Wisdom from his holiness, both of them and of course Steve

I have a sweet tooth for song and music. This is my Polish sin.
Pope John Paul II

I really like what the Dalai Lama has to say on most issues.  He seems like someone I would really love to have a one-on-one conversation with, someone who could give you some amazing feedback and counterpoint to the way you see the world.  I’ve seen documentaries featuring him and even talked to the director of one of them who somewhat confirmed this idea.  Then, while hiking in the Himalayas last year I was fortunate enough to hike with one of the most amazing people I’ve ever met, a Hungarian woman named Kati, so naturally we called her Steve.  Amazingly she embraced Steve and for any Tao of Steve fans, her innate Steveness.  Well, of course, Steve had actually been fortunate enough to have spent thirty-minutes with his holiness and fully confirmed how amazing that experience was for her.  In my life I’ve had two people described to me a person who seemed to emanate light and peace.  The first was a description of Pope John Paul the second by my aunt a nun and the second was Steve’s description of the Dalai Lama.

So for your little bit of happiness today I give you quotes from both:

To develop a sense of universal responsibility – of the universal dimension of our every act and of the equal right of all others to happiness and not to suffer – is to develop an attitude of mind whereby, when we see an opportunity to benefit others, we will take it in preference to merely looking after our own narrow interests.

~Dalai Lama

 

 

Love is never defeated, and I could add, the history of Ireland proves it.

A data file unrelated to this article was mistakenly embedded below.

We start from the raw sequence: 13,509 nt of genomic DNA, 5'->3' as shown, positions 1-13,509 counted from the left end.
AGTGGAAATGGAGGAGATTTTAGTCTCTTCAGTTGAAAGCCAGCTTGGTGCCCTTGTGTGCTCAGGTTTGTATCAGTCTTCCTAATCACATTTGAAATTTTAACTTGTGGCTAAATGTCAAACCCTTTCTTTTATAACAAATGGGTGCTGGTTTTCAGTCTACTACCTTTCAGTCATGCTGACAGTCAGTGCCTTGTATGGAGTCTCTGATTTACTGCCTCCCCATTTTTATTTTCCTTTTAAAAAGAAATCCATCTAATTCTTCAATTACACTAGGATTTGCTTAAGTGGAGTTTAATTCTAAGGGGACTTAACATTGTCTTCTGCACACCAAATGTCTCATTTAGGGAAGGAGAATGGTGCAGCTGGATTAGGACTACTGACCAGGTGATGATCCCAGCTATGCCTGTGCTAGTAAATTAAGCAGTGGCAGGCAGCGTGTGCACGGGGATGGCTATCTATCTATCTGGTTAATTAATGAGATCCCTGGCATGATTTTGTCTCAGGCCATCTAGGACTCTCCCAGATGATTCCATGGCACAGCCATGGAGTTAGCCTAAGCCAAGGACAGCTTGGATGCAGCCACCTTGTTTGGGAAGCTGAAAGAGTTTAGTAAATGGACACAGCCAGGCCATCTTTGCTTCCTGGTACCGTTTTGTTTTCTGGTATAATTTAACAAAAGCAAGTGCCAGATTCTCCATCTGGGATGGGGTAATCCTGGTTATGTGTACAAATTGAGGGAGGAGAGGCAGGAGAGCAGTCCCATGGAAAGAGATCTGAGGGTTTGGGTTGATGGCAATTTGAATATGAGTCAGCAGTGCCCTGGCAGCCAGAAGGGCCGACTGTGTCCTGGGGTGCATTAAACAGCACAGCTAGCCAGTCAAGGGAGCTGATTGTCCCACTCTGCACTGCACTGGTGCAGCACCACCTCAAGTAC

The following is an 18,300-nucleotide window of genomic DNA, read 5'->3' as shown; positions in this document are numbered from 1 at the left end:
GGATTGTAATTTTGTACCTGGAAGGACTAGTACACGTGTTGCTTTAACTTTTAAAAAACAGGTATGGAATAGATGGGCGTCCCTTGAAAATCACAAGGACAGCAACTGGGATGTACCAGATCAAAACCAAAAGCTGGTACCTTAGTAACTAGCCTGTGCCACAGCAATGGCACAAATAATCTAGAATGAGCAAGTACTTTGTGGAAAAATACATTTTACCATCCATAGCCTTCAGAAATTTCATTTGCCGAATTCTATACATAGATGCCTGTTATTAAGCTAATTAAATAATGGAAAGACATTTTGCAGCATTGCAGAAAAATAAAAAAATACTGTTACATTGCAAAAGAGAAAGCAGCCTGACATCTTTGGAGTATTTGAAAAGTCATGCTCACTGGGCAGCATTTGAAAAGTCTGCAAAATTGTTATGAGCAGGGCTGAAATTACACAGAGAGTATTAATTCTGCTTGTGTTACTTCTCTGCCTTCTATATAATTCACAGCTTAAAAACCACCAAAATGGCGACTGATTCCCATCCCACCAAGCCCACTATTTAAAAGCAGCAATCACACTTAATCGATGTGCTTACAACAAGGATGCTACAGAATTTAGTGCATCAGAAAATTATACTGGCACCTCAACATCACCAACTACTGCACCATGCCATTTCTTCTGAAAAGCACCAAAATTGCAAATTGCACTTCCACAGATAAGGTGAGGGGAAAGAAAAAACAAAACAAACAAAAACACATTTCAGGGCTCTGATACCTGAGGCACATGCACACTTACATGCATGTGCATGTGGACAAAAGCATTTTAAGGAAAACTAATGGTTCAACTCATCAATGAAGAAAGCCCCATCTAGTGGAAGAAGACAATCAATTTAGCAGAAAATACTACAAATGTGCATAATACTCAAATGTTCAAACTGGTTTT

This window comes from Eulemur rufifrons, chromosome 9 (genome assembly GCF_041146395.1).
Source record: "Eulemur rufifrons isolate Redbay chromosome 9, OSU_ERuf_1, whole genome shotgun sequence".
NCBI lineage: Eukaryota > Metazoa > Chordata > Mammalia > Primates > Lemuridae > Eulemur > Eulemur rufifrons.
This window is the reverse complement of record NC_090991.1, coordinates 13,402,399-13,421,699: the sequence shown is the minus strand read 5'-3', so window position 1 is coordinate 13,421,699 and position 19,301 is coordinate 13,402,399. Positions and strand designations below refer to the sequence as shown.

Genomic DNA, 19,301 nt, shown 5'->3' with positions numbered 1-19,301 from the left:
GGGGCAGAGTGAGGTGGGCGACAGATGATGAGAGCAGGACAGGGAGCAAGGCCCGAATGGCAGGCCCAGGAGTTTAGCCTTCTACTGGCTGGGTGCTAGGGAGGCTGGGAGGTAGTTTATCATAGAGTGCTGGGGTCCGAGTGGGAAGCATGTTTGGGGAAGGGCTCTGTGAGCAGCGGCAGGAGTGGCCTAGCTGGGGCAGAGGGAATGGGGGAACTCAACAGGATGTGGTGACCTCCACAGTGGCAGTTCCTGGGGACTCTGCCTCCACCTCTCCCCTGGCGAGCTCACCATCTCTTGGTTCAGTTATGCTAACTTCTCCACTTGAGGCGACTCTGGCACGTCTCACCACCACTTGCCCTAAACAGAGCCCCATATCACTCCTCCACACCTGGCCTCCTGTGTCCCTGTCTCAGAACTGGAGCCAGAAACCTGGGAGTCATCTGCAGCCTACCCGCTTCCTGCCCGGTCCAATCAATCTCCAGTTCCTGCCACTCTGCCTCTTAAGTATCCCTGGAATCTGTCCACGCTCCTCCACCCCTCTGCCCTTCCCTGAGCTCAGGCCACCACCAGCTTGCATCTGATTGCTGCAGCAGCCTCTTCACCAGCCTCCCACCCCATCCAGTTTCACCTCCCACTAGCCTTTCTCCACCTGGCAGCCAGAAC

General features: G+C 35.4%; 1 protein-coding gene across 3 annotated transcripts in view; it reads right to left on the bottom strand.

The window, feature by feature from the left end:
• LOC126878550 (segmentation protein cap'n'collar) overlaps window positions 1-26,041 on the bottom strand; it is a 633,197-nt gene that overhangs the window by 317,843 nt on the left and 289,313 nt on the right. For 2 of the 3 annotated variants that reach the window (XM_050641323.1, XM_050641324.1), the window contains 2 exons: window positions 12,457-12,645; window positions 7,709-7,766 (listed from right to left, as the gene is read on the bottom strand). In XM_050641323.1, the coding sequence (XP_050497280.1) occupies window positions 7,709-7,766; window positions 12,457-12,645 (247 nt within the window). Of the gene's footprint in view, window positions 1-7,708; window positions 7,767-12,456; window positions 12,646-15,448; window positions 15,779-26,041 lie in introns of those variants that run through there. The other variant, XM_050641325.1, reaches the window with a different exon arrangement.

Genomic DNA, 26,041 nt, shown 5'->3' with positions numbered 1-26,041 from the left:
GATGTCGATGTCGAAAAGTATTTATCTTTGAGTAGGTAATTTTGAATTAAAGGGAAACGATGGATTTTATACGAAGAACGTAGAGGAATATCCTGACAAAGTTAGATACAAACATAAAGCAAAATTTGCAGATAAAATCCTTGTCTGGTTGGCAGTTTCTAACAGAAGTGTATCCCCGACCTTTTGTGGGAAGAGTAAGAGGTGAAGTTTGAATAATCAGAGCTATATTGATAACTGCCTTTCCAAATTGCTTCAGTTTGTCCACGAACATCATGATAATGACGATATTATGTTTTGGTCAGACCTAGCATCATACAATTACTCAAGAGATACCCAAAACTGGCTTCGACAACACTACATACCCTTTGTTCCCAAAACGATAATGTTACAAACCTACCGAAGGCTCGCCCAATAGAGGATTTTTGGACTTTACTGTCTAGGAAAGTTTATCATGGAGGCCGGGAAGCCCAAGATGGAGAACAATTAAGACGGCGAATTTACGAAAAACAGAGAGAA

Pope John Paul II

 

 

My true religion, my simple faith is in love and compassion. There is no need for complicated philosophy, doctrine, or dogma. Our own heart, our own mind, is the temple. The doctrine is compassion. Love for others and respect for their rights and dignity, no matter who or what they are – these are ultimately all we need.

~Dalai Lama

 

To maintain a joyful family requires much from both the parents and the children. Each member of the family has to become, in a special way, the servant of the others.
Pope John Paul II

 

The simple recognition that everyone else wants to be happy and not to suffer, just as I do, serves as a constant reminder against selfishness and partiality. It reminds us there is little to be gained from being kind and generous while hoping to win something in return. Actions motivated by a desire to earn a good name for ourselves are still selfish, even if they appear to acts of kindness

~Dalai Lama

About revmichaelkane

Reverend Michael Kane is a writer, photographer, educator, speaker, adventurer and a general sampler of life. His most recent book about hiking and happiness is Appalachian Trail Happiness available in soft cover and Kindle on Amazon
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1 Response to Wisdom from his holiness, both of them and of course Steve

  1. Pingback: A Daily Meditation from Deng Ming-Dao | The Ministry of Happiness

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